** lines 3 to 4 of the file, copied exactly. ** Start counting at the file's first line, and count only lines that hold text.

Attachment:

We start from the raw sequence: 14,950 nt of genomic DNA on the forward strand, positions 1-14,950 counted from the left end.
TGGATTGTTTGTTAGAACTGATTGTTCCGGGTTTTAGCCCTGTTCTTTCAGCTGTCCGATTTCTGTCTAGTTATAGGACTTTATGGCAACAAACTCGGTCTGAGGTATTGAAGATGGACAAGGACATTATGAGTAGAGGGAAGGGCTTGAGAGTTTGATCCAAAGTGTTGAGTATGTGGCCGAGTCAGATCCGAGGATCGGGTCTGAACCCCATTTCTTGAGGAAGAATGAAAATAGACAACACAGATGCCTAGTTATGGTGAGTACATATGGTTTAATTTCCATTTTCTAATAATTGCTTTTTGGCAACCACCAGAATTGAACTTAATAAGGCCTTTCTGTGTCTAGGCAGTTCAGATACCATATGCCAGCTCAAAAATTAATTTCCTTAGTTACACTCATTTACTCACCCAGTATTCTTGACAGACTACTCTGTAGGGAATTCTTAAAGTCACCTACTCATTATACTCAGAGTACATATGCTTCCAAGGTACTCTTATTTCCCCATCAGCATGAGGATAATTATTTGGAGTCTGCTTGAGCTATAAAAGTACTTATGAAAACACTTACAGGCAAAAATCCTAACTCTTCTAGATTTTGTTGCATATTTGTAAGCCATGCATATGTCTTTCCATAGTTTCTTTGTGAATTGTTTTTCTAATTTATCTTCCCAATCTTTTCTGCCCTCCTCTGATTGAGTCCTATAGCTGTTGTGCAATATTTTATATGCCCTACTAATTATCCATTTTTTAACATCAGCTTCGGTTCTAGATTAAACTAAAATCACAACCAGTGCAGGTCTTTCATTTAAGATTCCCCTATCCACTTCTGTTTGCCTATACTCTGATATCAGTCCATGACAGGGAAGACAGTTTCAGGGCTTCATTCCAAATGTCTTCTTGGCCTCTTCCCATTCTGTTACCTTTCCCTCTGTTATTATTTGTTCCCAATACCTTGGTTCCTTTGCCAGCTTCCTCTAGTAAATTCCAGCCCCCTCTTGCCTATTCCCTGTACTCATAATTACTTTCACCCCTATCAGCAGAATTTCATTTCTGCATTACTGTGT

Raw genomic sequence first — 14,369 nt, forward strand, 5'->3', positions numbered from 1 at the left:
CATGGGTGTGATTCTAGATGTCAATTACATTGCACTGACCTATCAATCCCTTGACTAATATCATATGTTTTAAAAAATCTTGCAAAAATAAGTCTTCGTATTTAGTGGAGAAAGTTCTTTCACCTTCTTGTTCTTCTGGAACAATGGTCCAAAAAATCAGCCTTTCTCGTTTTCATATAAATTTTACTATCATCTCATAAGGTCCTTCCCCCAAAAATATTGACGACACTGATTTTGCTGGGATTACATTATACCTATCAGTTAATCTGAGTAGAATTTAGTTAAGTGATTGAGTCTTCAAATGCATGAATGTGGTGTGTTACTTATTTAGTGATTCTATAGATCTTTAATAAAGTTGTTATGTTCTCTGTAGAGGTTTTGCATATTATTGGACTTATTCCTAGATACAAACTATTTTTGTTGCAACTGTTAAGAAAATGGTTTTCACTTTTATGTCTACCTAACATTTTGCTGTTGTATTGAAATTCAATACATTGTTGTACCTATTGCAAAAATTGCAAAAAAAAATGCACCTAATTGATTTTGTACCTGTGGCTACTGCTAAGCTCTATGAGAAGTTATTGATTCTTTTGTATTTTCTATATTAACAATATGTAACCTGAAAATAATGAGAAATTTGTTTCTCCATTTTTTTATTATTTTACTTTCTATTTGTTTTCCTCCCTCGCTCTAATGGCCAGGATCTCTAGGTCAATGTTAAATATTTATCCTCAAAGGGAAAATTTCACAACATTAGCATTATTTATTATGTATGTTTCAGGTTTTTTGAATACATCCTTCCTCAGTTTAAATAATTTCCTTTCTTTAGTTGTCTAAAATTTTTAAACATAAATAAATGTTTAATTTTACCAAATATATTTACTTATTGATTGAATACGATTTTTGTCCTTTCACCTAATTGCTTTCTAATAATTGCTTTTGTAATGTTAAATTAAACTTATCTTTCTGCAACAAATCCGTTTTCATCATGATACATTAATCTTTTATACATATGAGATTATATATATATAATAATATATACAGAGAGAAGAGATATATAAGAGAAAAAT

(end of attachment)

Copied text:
Raw genomic sequence first — 14,369 nt, forward strand, 5'->3', positions numbered from 1 at the left:
CATGGGTGTGATTCTAGATGTCAATTACATTGCACTGACCTATCAATCCCTTGACTAATATCATATGTTTTAAAAAATCTTGCAAAAATAAGTCTTCGTATTTAGTGGAGAAAGTTCTTTCACCTTCTTGTTCTTCTGGAACAATGGTCCAAAAAATCAGCCTTTCTCGTTTTCATATAAATTTTACTATCATCTCATAAGGTCCTTCCCCCAAAAATATTGACGACACTGATTTTGCTGGGATTACATTATACCTATCAGTTAATCTGAGTAGAATTTAGTTAAGTGATTGAGTCTTCAAATGCATGAATGTGGTGTGTTACTTATTTAGTGATTCTATAGATCTTTAATAAAGTTGTTATGTTCTCTGTAGAGGTTTTGCATATTATTGGACTTATTCCTAGATACAAACTATTTTTGTTGCAACTGTTAAGAAAATGGTTTTCACTTTTATGTCTACCTAACATTTTGCTGTTGTATTGAAATTCAATACATTGTTGTACCTATTGCAAAAATTGCAAAAAAAAATGCACCTAATTGATTTTGTACCTGTGGCTACTGCTAAGCTCTATGAGAAGTTATTGATTCTTTTGTATTTTCTATATTAACAATATGTAACCTGAAAATAATGAGAAATTTGTTTCTCCATTTTTTTATTATTTTACTTTCTATTTGTTTTCCTCCCTCGCTCTAATGGCCAGGATCTCTAGGTCAATGTTAAATATTTATCCTCAAAGGGAAAATTTCACAACATTAGCATTATTTATTATGTATGTTTCAGGTTTTTTGAATACATCCTTCCTCAGTTTAAATAATTTCCTTTCTTTAGTTGTCTAAAATTTTTAAACATAAATAAATGTTTAATTTTACCAAATATATTTACTTATTGATTGAATACGATTTTTGTCCTTTCACCTAATTGCTTTCTAATAATTGCTTTTGTAATGTTAAATTAAACTTATCTTTCTGCAACAAATCCGTTTTCATCATGATACATTAATCTTTTATACATATGAGATTATATATATATAATAATATATACAGAGAGAAGAGATATATAAGAGAAAAAT